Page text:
The face of the developing world is predominantly young, placing young people at the center of national, regional and global agendas. Tapping into the potential of young people is critical for sustained economic growth and societal well-being. This Future potential report, by Schøtt and Cheraghi (2015), provides a deeper understanding of gender differences in youth entrepreneurial behavior and enterprise. While youths as a group show significantly higher levels of entrepreneurial intention than adults (1.6 times higher), the older youth category has a relatively high level of actual entrepreneurial activity compared to younger youths. Young men engage in early-stage entrepreneurial activity compared to young women who mostly get into entrepreneurship out of necessity. Youth in sub-Saharan Africa has the highest levels of established business activity compared to other regions. Sub-Saharan Africa and the Middle East and North Africa region have the highest prevalence of necessity-motivated enterprises. Recently, the authors argue, a global shift in social values, norms and institutions have promoted entrepreneurship among youths through institutional arrangements such as incubators, education and entrepreneurial-skill training to nurture their self-efficacy, opportunity alertness and risk willingness. Research gaps identified are a lack of focus on unemployed youths and young individuals’ transition from intention to starting an entrepreneurial venture.


Even though youth entrepreneurship is key, youth face constraints such as unfavorable government policies, limited access to finance, limited access to the market, limited access to information and infrastructure, limited access to business assistance and support, limited access to entrepreneurship training and education, lack of social support, unfavorable administrative and weak institutional linkages. Ahmed and Ahmed propose, in “Constraints of youth entrepreneurs in Ethiopia” (2021), context-specific, multi-faceted, multi-targeted and multi-tier approaches to facilitate and encourage youth entrepreneurship.

Gaps, barriers and opportunities for women’s entrepreneurship


The Women's Entrepreneurship Report 2018/2019 identifies countries and regions where the gender gap may be significant and where it may be closing (Elam et al. 2019). It further examines how structural factors and industry distribution or segregation influence women’s entrepreneurship and how women are influencing ecosystems both as entrepreneurs and investors. The highest rates of so-called total entrepreneurial activity and established business ownership for women are found in sub-Saharan Africa (at 21.8 percent, compared to Latin America (17.3 percent), Europe (6 percent) and MENA regions (9 percent)), and the gender gap for entrepreneurial intentions is closest to parity in low-income countries at an 86 percent women-to-men ratio. The average global rate for business discontinuance is highest in low-income countries and about 10 percent lower for women (2.9 percent) than for men (3.2 percent). The largest gender gaps are still within the areas of agriculture, mining, and information and communications technology, where men entrepreneurs are more than twice as likely to operate as women. The authors recommend embracing a more inclusive vision of entrepreneurship, using realistic data to guide the development of an ecosystem that works for all.


Women’s entrepreneurship is especially challenging in developing countries because women here have limited access to opportunities and resources, and they face unique sociocultural, economic and political challenges. Some of these challenges arise from gender discrimination, work-family conflicts, internal fears, insecurities, difficulty in raising capital, lack of infrastructural support, unstable business, economic and political environments, lack of training and education and personality differences, according to “Constraints faced by women entrepreneurs in developing countries: review and ranking” (Swati 2018). The constraints mentioned above are not isolated, but are interrelated, reinforcing one another and resulting in multiple negative consequences such as lower growth rate, smaller business sizes and reduced profitability for women-led ventures.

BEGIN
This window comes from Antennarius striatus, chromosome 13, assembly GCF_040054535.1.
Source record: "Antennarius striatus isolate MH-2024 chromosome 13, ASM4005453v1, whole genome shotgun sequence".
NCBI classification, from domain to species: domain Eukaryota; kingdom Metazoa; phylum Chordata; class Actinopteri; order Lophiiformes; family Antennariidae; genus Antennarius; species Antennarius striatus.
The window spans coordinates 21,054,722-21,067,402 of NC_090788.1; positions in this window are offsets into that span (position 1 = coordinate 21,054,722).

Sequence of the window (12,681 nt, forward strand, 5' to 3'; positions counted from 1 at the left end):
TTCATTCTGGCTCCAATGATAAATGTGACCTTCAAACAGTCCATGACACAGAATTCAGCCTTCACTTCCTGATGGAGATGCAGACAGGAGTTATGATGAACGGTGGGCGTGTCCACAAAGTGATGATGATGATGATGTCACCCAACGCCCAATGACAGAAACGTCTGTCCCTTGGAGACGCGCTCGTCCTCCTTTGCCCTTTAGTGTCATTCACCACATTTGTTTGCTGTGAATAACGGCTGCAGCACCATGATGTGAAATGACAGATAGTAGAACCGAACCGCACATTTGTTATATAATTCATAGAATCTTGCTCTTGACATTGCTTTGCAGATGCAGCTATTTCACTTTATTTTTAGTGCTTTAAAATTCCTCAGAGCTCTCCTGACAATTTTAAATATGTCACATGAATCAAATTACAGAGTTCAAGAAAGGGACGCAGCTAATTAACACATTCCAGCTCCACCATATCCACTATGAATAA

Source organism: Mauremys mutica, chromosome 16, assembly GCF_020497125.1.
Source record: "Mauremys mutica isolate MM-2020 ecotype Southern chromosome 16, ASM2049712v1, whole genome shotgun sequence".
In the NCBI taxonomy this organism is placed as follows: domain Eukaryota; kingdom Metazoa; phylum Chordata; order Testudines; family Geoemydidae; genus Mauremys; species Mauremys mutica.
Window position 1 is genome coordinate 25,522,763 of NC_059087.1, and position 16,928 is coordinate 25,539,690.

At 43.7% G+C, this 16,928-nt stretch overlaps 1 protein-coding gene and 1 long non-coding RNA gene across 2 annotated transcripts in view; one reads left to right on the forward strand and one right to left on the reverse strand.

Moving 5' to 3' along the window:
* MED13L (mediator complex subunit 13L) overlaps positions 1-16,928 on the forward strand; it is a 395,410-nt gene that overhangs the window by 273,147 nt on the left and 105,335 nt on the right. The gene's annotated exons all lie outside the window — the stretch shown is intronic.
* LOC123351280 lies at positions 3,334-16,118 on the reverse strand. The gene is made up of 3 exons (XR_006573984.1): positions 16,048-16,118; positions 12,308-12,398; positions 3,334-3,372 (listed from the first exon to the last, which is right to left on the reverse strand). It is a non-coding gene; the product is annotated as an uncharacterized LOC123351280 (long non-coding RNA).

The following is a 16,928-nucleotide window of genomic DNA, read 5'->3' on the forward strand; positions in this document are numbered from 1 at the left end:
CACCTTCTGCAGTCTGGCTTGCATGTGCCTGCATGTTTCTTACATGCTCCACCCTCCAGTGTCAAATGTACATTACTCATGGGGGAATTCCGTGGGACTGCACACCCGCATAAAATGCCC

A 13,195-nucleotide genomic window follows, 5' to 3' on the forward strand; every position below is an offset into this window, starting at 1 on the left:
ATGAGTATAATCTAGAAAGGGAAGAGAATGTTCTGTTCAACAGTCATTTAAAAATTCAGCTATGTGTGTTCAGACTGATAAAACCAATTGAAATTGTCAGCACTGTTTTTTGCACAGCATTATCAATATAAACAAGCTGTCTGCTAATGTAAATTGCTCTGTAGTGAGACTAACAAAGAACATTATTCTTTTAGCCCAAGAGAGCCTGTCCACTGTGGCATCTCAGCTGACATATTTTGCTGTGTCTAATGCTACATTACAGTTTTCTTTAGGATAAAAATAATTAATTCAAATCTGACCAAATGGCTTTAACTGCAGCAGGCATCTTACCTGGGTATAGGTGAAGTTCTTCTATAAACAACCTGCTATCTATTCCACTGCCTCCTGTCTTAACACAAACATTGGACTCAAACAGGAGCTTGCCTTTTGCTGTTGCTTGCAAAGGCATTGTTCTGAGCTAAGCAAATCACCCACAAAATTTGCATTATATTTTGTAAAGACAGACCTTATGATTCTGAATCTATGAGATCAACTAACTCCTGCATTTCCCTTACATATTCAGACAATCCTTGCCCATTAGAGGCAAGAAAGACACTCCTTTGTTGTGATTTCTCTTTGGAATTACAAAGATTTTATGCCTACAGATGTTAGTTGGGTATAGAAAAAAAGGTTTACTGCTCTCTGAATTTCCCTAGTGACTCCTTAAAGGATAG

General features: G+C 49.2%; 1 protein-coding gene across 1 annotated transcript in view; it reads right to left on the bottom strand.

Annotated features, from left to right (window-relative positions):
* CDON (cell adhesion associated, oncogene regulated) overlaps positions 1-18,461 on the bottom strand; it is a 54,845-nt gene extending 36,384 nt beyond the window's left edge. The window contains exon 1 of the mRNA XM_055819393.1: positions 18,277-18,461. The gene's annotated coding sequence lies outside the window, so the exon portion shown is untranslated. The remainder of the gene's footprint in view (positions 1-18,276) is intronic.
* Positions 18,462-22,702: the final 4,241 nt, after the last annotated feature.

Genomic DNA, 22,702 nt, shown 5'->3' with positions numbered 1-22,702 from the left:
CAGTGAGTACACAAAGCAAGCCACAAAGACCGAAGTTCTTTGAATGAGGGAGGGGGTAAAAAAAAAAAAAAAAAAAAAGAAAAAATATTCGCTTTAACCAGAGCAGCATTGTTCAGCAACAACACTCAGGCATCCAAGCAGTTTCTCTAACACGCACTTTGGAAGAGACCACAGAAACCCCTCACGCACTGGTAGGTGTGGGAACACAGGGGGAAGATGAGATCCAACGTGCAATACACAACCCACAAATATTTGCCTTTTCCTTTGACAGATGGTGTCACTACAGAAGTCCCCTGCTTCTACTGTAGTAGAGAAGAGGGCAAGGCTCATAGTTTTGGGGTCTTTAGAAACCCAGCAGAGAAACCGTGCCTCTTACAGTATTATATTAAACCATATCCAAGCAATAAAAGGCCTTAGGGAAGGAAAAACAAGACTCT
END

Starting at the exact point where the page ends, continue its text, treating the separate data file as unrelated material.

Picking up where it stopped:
Women’s empowerment through entrepreneurship


In this book chapter, “Gender inequality and female entrepreneurship in developing countries”, Olarewaju and Fernando (2020) highlight the backseat position historically given to women entrepreneurship due to the small-scale nature of their enterprises. The authors argue that measuring entrepreneurial outcomes using economic indicators alone overlooks many ways women’s entrepreneurship contributes to women’s empowerment (defined as an outcome of women’s individual and collective action through entrepreneurship). It also fails to account for gender power relations, women’s multiple roles that structurally discriminate against women entrepreneurs, and the crucial role women play in changing these discriminatory structures of oppression. The authors call for more studies on noneconomic outcomes of women’s entrepreneurship, such as individual agency, autonomy, improved livelihoods and a better work-family balance. They suggest a look at four noneconomic indices of entrepreneurial success: performance, workplace relationships, personal fulfilment and community impact contributing toward women’s social inclusion and gender parity. 


In “‘And now I’m free’: Women’s empowerment and emancipation through entrepreneurship in Saudi Arabia and Sweden”, Alkhaled and Berglund (2018) have investigated women entrepreneurs on their “road to freedom”, using life stories to attain “freedom”, “autonomy” and “empowerment”. Authors argued that entrepreneurial activity enabled most of the women to break free from gendered constraints toward empowerment. Empowerment and disempowerment were not static and were influenced by spousal and family support and by informal institutions. Education, employment and family support (in this paper from the fathers and sisters, not husbands) guided women toward “freedom” for themselves and other women through self-employment. The authors also explained that women’s attempts to be free themselves from the power of others were only partial and embedded within diverse institutional structures, from which they can break free if these power structures are destabilized. Empowerment could contribute to emancipation through collective action by engaging women and institutional structures.